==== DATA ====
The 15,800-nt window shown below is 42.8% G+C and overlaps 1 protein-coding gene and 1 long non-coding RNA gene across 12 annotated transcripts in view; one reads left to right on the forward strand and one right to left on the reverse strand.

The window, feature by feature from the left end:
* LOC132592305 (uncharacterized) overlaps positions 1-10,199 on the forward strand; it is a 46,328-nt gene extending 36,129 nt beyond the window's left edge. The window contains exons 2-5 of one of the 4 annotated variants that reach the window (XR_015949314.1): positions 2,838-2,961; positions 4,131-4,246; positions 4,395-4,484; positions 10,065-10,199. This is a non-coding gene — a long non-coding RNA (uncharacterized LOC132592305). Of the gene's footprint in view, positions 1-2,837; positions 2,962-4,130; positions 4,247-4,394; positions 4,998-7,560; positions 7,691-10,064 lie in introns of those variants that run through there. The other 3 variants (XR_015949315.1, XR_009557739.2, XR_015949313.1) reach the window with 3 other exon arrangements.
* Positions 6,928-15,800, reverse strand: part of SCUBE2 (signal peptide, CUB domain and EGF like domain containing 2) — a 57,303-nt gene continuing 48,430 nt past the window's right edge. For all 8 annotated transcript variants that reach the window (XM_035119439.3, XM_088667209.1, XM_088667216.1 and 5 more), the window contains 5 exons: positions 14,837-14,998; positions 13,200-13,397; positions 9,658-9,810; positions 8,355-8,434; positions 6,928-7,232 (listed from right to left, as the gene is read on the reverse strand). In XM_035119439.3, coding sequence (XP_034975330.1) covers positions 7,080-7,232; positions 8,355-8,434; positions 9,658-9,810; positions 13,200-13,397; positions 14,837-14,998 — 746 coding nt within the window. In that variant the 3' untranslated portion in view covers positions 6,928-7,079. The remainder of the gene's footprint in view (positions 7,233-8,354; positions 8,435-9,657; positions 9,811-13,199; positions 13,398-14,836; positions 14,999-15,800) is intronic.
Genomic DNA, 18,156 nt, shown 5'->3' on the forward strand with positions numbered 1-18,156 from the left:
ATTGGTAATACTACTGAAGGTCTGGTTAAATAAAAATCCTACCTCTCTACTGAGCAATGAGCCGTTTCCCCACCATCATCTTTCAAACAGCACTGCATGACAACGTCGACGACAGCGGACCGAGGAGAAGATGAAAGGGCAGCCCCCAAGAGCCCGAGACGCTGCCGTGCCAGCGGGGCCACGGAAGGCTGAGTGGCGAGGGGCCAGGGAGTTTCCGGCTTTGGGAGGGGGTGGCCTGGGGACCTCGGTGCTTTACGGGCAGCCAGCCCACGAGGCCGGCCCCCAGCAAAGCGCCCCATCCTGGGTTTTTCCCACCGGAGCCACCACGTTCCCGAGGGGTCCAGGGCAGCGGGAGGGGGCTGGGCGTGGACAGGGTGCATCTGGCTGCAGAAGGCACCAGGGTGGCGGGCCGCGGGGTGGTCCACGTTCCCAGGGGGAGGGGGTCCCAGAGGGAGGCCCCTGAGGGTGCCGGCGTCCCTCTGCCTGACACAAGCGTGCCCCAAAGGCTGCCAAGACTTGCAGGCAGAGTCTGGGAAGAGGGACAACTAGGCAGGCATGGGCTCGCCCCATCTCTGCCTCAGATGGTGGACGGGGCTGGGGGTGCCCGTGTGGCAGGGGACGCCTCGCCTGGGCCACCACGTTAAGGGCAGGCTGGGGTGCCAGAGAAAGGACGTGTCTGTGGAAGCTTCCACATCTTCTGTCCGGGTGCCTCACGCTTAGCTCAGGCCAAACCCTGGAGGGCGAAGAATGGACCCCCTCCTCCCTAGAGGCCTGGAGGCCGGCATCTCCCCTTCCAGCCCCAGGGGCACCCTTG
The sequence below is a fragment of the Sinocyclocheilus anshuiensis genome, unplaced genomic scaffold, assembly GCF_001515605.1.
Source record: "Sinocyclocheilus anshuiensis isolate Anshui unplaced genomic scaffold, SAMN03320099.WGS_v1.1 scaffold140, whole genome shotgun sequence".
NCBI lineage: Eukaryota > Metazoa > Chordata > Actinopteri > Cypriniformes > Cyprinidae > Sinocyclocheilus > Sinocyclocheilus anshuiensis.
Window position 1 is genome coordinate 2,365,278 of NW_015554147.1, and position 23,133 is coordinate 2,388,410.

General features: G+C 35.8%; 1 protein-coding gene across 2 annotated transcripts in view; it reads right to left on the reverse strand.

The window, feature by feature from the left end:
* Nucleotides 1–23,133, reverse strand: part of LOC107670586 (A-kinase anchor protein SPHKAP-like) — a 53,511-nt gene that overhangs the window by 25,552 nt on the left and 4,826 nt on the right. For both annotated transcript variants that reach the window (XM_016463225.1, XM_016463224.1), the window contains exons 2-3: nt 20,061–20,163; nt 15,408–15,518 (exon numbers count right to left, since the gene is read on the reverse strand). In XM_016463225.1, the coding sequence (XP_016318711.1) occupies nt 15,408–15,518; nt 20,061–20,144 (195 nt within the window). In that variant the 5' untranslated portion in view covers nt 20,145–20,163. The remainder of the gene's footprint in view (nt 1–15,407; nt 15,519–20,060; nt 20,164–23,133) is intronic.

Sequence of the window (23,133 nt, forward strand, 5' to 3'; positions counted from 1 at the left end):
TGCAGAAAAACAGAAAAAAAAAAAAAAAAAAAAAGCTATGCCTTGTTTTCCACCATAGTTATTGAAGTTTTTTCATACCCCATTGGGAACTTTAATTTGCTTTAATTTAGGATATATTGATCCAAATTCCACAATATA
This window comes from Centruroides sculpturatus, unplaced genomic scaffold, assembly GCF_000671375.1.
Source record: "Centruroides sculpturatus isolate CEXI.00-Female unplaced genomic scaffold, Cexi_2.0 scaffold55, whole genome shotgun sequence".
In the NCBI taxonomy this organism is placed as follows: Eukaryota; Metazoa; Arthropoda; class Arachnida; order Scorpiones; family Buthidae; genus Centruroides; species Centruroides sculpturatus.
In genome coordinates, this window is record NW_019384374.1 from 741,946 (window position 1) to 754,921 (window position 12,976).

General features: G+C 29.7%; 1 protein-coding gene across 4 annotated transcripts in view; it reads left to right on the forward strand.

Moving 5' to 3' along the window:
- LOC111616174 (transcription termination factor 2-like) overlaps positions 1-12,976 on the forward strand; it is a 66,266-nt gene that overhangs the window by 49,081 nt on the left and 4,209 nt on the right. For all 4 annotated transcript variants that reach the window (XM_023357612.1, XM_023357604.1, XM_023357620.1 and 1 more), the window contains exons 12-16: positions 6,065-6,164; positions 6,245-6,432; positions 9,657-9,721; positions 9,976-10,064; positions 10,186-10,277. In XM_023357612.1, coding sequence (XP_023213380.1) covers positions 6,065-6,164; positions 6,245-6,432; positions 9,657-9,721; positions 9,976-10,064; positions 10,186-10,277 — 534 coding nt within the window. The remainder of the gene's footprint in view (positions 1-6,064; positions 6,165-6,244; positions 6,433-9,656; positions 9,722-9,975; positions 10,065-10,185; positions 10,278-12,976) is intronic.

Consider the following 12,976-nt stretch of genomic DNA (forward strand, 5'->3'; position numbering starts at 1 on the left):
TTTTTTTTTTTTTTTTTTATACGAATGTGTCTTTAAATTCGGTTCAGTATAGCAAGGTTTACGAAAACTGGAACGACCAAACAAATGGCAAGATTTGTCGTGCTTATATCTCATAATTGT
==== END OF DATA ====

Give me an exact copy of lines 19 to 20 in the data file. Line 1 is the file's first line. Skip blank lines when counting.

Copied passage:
In genome coordinates, this window is record NW_019384374.1 from 741,946 (window position 1) to 754,921 (window position 12,976).

General features: G+C 29.7%; 1 protein-coding gene across 4 annotated transcripts in view; it reads left to right on the forward strand.